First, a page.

Previously, in a now-famous video of an event celebrating his 50 years of ministry, John MacArthur was asked for a brief reaction to another well-known preacher, Beth Moore, to which he responded, “Go home.”

He later doubled down by explaining his off-the-cuff response should be seen in light of the Bible’s ‘clear teaching’ that women are not qualified to preach the Bible.

But Jory is a preacher, committed to encouraging other young women and girls to become preachers too. It was too much for her. She felt MacArthur’s comments were yet another example of her whole ministry and identity being trampled on by male church leaders. She recorded her heartfelt reaction, expressed her sadness and her anger at being so disregarded, and posted it online.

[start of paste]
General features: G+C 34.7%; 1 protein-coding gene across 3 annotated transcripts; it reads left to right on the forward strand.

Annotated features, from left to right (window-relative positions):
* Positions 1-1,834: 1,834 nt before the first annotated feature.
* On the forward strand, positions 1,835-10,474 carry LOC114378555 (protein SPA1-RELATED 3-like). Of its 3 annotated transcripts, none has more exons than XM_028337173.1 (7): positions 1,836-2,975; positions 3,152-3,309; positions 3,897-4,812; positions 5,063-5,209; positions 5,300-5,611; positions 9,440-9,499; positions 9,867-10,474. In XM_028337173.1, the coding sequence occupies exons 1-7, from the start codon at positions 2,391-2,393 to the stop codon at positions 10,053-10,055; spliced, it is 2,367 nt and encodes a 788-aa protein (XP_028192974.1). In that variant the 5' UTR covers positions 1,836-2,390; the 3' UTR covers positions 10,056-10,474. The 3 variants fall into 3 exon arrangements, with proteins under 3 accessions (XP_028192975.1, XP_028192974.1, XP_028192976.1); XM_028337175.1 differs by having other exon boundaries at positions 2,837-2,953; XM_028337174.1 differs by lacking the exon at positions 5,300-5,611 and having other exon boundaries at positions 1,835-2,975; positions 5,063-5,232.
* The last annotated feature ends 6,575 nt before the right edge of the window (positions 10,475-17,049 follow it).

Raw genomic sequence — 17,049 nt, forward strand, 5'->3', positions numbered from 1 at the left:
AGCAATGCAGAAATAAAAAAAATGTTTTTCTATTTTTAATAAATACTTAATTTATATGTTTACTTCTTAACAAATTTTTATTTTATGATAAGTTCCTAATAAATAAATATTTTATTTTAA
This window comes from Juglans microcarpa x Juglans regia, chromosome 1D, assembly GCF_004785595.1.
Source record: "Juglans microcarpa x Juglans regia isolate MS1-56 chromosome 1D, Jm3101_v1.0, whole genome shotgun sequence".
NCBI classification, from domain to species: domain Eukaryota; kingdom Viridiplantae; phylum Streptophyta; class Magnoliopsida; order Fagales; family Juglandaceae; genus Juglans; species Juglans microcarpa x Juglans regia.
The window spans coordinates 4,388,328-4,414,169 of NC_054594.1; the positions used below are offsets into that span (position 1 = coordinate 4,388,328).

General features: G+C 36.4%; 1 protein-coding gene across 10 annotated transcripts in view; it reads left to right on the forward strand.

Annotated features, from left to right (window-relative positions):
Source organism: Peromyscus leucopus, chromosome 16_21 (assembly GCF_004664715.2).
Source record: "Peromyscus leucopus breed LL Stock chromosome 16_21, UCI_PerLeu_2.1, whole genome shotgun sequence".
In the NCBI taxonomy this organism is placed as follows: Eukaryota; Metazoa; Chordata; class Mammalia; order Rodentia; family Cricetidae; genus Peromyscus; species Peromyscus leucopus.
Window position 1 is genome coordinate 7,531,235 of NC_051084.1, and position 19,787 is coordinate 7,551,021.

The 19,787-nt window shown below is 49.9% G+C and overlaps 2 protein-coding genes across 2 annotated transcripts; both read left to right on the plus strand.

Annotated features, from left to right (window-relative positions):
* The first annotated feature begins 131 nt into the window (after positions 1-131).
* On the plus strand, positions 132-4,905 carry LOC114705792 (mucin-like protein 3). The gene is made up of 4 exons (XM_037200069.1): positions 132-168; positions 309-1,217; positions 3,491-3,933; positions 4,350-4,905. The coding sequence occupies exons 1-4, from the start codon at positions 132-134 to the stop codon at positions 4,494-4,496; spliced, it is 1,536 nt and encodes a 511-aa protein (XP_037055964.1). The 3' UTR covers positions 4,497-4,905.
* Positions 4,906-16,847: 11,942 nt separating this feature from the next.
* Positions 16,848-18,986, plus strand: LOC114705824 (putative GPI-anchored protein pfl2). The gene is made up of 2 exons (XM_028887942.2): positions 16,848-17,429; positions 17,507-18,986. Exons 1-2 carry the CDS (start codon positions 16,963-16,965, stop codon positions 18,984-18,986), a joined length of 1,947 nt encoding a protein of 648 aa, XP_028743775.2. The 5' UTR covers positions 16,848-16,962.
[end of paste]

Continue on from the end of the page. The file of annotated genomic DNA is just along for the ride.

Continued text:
Many young women, who have felt a similar sadness at being delegitimized this way responded with gratitude and compassion.


Two very different responses

Those two stories are completely unrelated, but what fascinated (and disturbed) me was the different reactions to them. When I posted Craig Greenfield’s blog, I found people — mainly evangelical men — rebuking me for daring to criticize Francis Chan.

“Too negative.”

“Too cynical.”

“Too critical.”

Several people said it was out of line to even question what Francis claims to have heard as God’s calling on his life (even though neither Craig or I were doing any such thing). One evangelical leader claimed Craig’s post and the social media response to it constituted sinful ‘gossip’.

If you read Craig’s blog post again you’ll see it is warm and respectful toward Francis. But, as I said earlier, it does raise really worthwhile questions about incarnational mission and the role of indigenous church leadership.